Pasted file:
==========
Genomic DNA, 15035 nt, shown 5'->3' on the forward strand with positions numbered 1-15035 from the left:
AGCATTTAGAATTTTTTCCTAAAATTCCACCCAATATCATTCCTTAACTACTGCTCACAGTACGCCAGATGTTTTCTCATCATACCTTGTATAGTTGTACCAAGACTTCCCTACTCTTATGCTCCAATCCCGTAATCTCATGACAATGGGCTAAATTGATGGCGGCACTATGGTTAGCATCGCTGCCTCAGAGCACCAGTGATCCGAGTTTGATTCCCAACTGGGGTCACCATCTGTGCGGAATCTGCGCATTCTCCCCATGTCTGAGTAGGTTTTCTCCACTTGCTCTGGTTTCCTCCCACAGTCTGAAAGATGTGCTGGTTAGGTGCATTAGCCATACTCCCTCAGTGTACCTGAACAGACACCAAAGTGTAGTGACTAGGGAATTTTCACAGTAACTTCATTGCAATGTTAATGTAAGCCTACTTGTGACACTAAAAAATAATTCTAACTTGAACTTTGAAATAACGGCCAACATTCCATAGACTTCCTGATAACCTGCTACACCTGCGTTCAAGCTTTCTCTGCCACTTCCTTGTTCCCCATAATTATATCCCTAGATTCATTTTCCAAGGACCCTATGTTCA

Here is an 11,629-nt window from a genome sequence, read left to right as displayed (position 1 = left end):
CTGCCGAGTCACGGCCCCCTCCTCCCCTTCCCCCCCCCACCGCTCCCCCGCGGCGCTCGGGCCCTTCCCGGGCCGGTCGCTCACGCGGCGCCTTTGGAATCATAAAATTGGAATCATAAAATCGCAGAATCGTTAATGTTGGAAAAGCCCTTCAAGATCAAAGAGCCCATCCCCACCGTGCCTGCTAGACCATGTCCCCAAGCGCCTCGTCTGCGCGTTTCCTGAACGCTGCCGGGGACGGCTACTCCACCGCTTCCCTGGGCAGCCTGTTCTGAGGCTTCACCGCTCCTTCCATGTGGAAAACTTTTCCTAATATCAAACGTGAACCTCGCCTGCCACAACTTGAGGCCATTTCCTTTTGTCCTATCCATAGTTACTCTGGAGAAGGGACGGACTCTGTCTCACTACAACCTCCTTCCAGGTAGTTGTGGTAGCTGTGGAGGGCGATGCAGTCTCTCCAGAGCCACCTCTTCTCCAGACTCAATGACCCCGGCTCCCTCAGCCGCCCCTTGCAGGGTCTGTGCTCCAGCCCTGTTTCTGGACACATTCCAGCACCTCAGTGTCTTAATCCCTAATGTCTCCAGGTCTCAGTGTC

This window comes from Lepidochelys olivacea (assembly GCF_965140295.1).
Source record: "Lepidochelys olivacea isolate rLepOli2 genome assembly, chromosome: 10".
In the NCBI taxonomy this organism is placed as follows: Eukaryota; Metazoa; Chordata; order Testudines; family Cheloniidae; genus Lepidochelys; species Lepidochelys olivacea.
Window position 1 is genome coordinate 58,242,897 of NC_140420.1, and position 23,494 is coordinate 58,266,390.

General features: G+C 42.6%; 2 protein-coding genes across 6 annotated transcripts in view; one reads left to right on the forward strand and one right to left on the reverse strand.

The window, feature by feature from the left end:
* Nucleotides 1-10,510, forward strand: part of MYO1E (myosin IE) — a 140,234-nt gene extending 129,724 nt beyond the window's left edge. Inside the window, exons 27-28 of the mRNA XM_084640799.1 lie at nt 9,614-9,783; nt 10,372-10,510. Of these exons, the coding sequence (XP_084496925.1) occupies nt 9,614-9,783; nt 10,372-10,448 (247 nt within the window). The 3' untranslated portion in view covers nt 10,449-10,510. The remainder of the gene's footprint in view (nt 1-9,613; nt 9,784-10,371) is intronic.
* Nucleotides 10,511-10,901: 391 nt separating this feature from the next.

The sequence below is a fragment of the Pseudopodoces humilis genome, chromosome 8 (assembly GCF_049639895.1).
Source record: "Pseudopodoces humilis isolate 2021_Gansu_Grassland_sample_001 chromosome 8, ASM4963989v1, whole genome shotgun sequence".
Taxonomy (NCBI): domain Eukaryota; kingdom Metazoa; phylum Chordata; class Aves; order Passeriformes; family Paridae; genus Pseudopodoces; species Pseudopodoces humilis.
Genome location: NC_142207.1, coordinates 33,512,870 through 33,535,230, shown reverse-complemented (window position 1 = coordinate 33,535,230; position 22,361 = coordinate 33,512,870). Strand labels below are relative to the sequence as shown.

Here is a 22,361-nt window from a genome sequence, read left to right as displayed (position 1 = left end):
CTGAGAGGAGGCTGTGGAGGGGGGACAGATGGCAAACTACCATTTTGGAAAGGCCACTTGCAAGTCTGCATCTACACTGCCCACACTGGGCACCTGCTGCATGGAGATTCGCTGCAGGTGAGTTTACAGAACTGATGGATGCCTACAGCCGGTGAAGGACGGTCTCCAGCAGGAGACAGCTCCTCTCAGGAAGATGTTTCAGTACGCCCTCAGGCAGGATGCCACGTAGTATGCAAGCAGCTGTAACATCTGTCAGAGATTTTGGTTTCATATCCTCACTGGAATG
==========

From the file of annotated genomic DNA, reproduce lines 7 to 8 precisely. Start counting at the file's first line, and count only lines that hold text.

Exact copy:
In the NCBI taxonomy this organism is placed as follows: Eukaryota; Metazoa; Chordata; order Testudines; family Cheloniidae; genus Lepidochelys; species Lepidochelys olivacea.
Window position 1 is genome coordinate 58,242,897 of NC_140420.1, and position 23,494 is coordinate 58,266,390.